Finally, erase everything inside the 8-pointed star in the center, and erase all the parts of the circle as well. You might have some faces disappear, and some lines that should be thin may appear bold.

If you have any holes, or bold edges in the middle, activate Line and trace over any of these edges. What you should have is this: no holes and all thin lines in the middle. The only bold edges should be the outer edges of the square. This square and its lines make up the Cordoba Tile.

Now for the fun part: painting and copying. Click this icon to open the Materials window.

To look through the various material options, click the Browse icon. The list of categories includes Colors, as well as a variety of textures.

In my example, I used solid colors to get this:

(If you try to paint a face and the color remains gray, you may have double faces. These aren’t supposed to exist in SketchUp but sometimes there are bugs. If this happens, press the Spacebar, click the face to select it, and press the Delete key. There should be another face just below, and that one should be paintable.)

Because the pattern can only be seen when the tile repeats, the tile should be made into a component. To make the component, press Ctrl + A or Cmd + A again to select everything. Right-click on any selected face and choose Make Component.

Give the component any name, or keep the default name. You can ignore the other options, and click OK.

Now this tile is a single object, rather than a set of loose edges and faces. This makes it much easier to make copies, changes, etc.

To make the copies, press M for the Move tool. Tap the Ctrl or Option key for Copy mode. Copying is done with two clicks: start and end. Click on the two endpoints shown below to place the first copy.

Then type 2x (or 3x or whatever number you like) to make additional copies.

For the copies in the other direction, do the same steps: Select everything, make the first copy in the vertical direction, then increase the copies.

We’ll now hide edges, to make the pattern easier to see (and prettier).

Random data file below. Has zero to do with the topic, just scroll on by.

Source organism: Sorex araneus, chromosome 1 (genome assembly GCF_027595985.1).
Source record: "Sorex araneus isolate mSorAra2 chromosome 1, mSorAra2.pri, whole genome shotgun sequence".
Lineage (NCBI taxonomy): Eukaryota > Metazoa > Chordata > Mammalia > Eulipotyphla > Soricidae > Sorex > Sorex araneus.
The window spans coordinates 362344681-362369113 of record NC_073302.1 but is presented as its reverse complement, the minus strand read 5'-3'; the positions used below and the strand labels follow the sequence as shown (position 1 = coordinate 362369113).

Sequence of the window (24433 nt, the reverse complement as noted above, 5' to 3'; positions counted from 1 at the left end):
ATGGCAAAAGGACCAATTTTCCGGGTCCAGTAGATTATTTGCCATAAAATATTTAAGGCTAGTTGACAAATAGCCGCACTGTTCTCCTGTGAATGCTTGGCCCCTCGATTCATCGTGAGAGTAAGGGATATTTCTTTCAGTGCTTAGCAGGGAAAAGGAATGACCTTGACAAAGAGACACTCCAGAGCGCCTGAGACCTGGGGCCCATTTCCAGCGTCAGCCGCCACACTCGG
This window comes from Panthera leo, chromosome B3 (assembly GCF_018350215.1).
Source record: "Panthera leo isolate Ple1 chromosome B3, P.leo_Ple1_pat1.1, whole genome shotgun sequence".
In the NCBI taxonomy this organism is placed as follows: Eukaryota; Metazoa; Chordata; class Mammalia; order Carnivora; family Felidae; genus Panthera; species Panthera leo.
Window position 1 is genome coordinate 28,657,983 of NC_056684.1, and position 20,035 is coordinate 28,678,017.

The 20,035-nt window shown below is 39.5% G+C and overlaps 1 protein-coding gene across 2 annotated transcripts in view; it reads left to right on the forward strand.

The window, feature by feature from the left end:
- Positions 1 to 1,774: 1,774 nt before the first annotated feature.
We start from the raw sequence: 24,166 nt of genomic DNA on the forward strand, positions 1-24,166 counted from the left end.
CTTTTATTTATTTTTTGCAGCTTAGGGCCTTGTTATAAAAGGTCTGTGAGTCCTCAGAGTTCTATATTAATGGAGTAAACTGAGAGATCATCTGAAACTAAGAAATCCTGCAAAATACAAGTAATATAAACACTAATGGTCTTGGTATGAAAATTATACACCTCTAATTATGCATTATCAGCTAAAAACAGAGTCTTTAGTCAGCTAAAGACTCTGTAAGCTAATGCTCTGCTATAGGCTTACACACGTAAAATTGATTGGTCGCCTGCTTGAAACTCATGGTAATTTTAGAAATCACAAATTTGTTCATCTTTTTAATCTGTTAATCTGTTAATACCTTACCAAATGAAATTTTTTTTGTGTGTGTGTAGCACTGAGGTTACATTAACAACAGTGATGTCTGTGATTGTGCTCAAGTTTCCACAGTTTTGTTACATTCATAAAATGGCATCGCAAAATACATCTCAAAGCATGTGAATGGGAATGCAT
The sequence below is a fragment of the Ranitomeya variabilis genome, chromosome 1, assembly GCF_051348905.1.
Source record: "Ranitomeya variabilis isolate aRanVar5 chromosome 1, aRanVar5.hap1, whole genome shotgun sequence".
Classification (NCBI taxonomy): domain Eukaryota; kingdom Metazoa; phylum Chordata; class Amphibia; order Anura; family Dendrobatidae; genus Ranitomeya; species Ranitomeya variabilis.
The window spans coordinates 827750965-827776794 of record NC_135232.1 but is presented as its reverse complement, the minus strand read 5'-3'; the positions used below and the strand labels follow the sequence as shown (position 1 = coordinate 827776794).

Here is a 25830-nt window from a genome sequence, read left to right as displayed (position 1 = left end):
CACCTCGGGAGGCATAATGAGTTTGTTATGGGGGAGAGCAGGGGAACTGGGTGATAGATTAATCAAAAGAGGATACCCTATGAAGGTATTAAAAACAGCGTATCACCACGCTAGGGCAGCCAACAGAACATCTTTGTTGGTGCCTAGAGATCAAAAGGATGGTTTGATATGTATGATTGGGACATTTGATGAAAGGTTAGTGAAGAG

The beauty of using components is that if you make changes to any component, all other components get the same changes. Right-click on any tile and choose Edit Component. (You can also press the Spacebar for the Select tool and double-click a component to edit it.)

The component that’s now open for editing is now surrounded by a dotted-line box, and everything else is faded in the background. This means that only what’s inside the component can be changed, everything else is off-limits. Activate Eraser, press and hold the Shift key, and click all outside edges of the square to hide them.

When finished, right-click in blank space and choose Close Component. (Or press the Spacebar and click anywhere outside the component.)

Here’s my new pattern, with all horizontal and vertical edges hidden.

You can continue making changes each time you edit a component. For example, you can change colors of any of the shapes.

Or, if you’re good at using the Offset tool, you can even make something like this:

What patterns can you come up with?

Learn More

10 SketchUp Tips Every Modeler Should Know

Master SketchUp


About the Mosque-Cathedral of Cordoba

About Islamic geometric patterns

Also In The December 2018 Issue

Create colourful geometric patterns in SketchUp inspired by the Great Mosque of Cordoba.

Learn how to use animated GIFs to create proper animation loops in Scratch.

Create an electronic obstacle course and test the steadiness of your hands as you navigate through.

What’s allowed in an e-mail address? Let’s break down the syntax.

Throwing your old tech in the trash is bad for the environment. Check out some safer, cleaner alternatives.

New, crafty mods that’ll push your Minecraft design skills to new levels.

Part philosophical paradox, part coding puzzle, quines are sure to tease and challenge your brain!

5 questions with the designer pushing innovation in 3D printed clothes.

All work and no play makes it harder for kids to learn, especially those with anxiety and learning disabilities.

Dive into the nuts & bolts of storing pictures and files on your computer.

A clever AI is creating twisted, surreal art. Math or magic?

Two doors hide a zonk, and one door hides a prize. Can probability & statistics help you pick the right one?

How can you tell if a credit card number is valid or invalid? Meet the Luhn algorithm, one of many checksums helping us keep the internet in order.

Learn about the Destination Dispatch algorithm and create your own robotic lift.

Grab your friends & disconnect from the digital world with these fun science & tech board games.

Interesting stories about computer science, software programming, and technology for December 2018.

Links from the bottom of all the December 2018 articles, collected in one place for you to print, share, or bookmark.